SKorea ready for more cyberattacks; banks recover

Published on NewsOK Modified: March 21, 2013 at 10:53 pm •  Published: March 21, 2013
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SEOUL, South Korea (AP) — South Korea said Friday it was preparing for the possibility of more cyberattacks as a new team of investigators tried to determine if North Korea was behind a synchronized shutdown of tens of thousands of computers at six South Korean banks and media companies.

Many in Seoul suspect hackers loyal to Pyongyang were responsible for Wednesday's attack, but South Korean officials have yet to assign blame and say they have no proof yet of North Korea's involvement. Pyongyang hasn't yet mentioned the shutdown.

The investigation could take weeks, but an initial finding linked a Chinese Internet Protocol address to one of the banks affected.

South Korea has set up a team of computer security experts from the government, military and private sector to identify the hackers and is preparing to deal with more possible attacks, presidential spokesman Yoon Chang-jung told reporters Friday. He didn't elaborate on the possibility of more attacks, but said the prime minister would later hold a meeting to discuss ways to beef up cybersecurity at institutions overseeing infrastructure such as roads and electricity.

Determining who's behind a digital attack is often difficult. But North Korea is a leading suspect for several reasons. It has unleashed a torrent of threats against Seoul and Washington since punishing U.N. sanctions were imposed for Pyongyang's Feb. 12 nuclear test. It calls ongoing routine U.S.-South Korean military drills a threat to its existence. Pyongyang also threatened revenge after blaming Seoul and Washington for a separate Internet shutdown that disrupted its own network last week. Seoul alleges six cyberattacks by North Korea on South Korean targets since 2009.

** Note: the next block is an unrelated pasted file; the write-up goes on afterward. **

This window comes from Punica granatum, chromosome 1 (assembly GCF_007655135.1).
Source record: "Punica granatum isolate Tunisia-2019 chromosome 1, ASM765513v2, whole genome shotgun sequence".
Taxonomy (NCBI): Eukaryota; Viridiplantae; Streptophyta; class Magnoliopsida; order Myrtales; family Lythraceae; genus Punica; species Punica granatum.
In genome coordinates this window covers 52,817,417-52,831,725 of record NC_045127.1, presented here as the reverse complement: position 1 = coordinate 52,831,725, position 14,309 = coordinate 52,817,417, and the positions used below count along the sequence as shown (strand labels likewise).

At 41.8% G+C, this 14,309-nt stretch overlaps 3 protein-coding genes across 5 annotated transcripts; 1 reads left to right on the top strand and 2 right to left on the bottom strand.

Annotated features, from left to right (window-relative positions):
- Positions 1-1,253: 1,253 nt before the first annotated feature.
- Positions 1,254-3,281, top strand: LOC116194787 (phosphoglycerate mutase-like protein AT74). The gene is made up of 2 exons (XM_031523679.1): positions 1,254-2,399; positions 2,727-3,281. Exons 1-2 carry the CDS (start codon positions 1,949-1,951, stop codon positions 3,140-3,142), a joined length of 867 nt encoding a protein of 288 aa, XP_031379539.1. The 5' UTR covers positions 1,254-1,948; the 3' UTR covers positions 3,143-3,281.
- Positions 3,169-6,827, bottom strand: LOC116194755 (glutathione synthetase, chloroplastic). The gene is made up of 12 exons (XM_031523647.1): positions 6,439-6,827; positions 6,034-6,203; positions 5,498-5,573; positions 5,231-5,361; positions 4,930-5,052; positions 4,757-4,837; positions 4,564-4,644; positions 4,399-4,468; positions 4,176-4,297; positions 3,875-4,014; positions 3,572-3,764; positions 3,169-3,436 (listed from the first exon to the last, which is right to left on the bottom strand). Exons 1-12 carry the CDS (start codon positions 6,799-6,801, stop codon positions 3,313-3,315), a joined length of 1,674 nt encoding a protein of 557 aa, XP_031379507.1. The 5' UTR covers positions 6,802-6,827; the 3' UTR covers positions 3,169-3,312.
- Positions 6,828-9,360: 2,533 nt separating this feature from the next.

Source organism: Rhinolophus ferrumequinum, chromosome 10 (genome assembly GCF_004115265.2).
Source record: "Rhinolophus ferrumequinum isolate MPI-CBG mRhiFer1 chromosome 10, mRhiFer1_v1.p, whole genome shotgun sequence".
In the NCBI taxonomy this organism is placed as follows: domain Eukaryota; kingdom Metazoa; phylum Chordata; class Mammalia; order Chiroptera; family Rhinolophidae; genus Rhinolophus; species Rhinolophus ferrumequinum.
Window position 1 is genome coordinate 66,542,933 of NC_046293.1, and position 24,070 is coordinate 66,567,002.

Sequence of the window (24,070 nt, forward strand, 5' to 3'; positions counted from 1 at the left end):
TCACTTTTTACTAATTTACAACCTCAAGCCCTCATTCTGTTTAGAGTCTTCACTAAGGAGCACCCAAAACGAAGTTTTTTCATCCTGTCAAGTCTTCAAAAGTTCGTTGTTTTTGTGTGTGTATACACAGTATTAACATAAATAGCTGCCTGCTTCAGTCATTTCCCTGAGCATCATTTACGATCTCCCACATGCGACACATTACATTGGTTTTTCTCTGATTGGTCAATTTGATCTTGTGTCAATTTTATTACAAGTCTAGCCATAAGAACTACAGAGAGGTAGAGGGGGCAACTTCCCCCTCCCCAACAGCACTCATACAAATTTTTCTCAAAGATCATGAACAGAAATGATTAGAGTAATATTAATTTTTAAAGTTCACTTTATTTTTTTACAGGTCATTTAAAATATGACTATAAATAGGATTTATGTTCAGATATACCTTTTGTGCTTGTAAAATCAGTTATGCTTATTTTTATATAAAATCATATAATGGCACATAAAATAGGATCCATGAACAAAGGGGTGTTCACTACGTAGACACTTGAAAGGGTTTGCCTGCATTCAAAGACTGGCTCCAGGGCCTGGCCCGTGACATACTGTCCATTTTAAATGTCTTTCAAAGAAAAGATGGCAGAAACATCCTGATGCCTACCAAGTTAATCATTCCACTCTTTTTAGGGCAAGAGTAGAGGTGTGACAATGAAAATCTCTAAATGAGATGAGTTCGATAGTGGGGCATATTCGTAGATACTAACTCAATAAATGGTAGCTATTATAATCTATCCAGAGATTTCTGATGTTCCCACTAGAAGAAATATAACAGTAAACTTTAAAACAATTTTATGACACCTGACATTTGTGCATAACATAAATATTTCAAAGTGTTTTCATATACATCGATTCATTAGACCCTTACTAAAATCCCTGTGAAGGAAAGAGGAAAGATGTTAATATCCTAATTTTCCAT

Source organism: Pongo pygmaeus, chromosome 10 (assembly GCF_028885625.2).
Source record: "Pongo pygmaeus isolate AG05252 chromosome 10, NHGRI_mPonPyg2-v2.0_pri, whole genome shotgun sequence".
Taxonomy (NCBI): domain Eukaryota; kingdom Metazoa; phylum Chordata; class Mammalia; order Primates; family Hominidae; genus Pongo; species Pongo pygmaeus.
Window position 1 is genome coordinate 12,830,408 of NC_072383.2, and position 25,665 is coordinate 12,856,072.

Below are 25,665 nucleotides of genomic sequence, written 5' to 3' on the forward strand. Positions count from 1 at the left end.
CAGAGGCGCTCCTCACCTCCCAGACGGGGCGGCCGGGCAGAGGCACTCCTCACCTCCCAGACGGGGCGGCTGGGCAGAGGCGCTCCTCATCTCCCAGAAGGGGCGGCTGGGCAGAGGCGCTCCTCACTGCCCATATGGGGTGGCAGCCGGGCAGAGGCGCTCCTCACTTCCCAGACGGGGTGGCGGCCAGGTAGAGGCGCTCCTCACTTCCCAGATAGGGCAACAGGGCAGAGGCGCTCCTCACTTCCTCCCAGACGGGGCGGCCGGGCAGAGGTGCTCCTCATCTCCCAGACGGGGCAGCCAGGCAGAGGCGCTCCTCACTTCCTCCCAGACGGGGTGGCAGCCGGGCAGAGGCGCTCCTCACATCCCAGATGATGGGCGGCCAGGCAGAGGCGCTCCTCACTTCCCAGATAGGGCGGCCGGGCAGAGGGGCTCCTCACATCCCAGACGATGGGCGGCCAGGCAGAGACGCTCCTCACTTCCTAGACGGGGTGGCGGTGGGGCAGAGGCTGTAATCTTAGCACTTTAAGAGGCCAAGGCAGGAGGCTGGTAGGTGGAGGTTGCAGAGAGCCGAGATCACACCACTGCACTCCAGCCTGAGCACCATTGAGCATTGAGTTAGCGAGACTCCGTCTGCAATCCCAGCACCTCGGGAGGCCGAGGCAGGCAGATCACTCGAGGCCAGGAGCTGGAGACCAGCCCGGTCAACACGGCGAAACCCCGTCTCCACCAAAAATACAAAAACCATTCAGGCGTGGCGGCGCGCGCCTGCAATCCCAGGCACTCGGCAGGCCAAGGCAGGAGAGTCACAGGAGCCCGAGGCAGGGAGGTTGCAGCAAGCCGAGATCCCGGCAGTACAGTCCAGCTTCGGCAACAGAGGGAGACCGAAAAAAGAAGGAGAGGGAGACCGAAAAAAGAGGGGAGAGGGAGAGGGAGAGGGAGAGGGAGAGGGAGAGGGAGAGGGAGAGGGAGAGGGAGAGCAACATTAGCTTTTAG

If the attack was in fact carried out by North Korea, it may be a warning to Seoul that Pyongyang is capable of breaching its computer networks with relative ease.

The cyberattack did not affect South Korea's government, military or infrastructure, and there were no initial reports that customers' bank records were compromised. But it disabled cash machines and disrupted commerce in this tech-savvy, Internet-dependent country, renewing questions about South Korea's Internet security and vulnerability to hackers.

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